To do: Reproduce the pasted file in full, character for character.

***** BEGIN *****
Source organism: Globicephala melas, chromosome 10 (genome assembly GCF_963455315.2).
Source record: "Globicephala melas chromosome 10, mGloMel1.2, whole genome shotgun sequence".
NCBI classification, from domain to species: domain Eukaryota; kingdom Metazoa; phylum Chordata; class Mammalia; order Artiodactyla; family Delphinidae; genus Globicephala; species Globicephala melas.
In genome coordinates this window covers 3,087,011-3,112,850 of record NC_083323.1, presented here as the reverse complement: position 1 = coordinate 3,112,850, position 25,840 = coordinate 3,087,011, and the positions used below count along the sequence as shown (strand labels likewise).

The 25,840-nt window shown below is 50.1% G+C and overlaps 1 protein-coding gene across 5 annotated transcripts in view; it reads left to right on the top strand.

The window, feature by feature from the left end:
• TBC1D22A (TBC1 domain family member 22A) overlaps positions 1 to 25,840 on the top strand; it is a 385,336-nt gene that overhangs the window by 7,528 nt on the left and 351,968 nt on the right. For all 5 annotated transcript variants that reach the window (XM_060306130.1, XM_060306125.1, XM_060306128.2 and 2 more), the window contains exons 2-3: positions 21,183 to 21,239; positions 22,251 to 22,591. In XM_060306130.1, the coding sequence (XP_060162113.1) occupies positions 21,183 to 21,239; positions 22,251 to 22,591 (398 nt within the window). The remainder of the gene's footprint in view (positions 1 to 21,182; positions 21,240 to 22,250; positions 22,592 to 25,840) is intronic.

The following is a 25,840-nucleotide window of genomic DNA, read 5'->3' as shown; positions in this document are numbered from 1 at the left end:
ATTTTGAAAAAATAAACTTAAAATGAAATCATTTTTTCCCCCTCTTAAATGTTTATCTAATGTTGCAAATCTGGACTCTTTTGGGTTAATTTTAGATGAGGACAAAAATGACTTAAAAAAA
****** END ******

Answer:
Source organism: Globicephala melas, chromosome 10 (genome assembly GCF_963455315.2).
Source record: "Globicephala melas chromosome 10, mGloMel1.2, whole genome shotgun sequence".
NCBI classification, from domain to species: domain Eukaryota; kingdom Metazoa; phylum Chordata; class Mammalia; order Artiodactyla; family Delphinidae; genus Globicephala; species Globicephala melas.
In genome coordinates this window covers 3,087,011-3,112,850 of record NC_083323.1, presented here as the reverse complement: position 1 = coordinate 3,112,850, position 25,840 = coordinate 3,087,011, and the positions used below count along the sequence as shown (strand labels likewise).

The 25,840-nt window shown below is 50.1% G+C and overlaps 1 protein-coding gene across 5 annotated transcripts in view; it reads left to right on the top strand.

The window, feature by feature from the left end:
• TBC1D22A (TBC1 domain family member 22A) overlaps positions 1 to 25,840 on the top strand; it is a 385,336-nt gene that overhangs the window by 7,528 nt on the left and 351,968 nt on the right. For all 5 annotated transcript variants that reach the window (XM_060306130.1, XM_060306125.1, XM_060306128.2 and 2 more), the window contains exons 2-3: positions 21,183 to 21,239; positions 22,251 to 22,591. In XM_060306130.1, the coding sequence (XP_060162113.1) occupies positions 21,183 to 21,239; positions 22,251 to 22,591 (398 nt within the window). The remainder of the gene's footprint in view (positions 1 to 21,182; positions 21,240 to 22,250; positions 22,592 to 25,840) is intronic.

The following is a 25,840-nucleotide window of genomic DNA, read 5'->3' as shown; positions in this document are numbered from 1 at the left end:
ATTTTGAAAAAATAAACTTAAAATGAAATCATTTTTTCCCCCTCTTAAATGTTTATCTAATGTTGCAAATCTGGACTCTTTTGGGTTAATTTTAGATGAGGACAAAAATGACTTAAAAAAA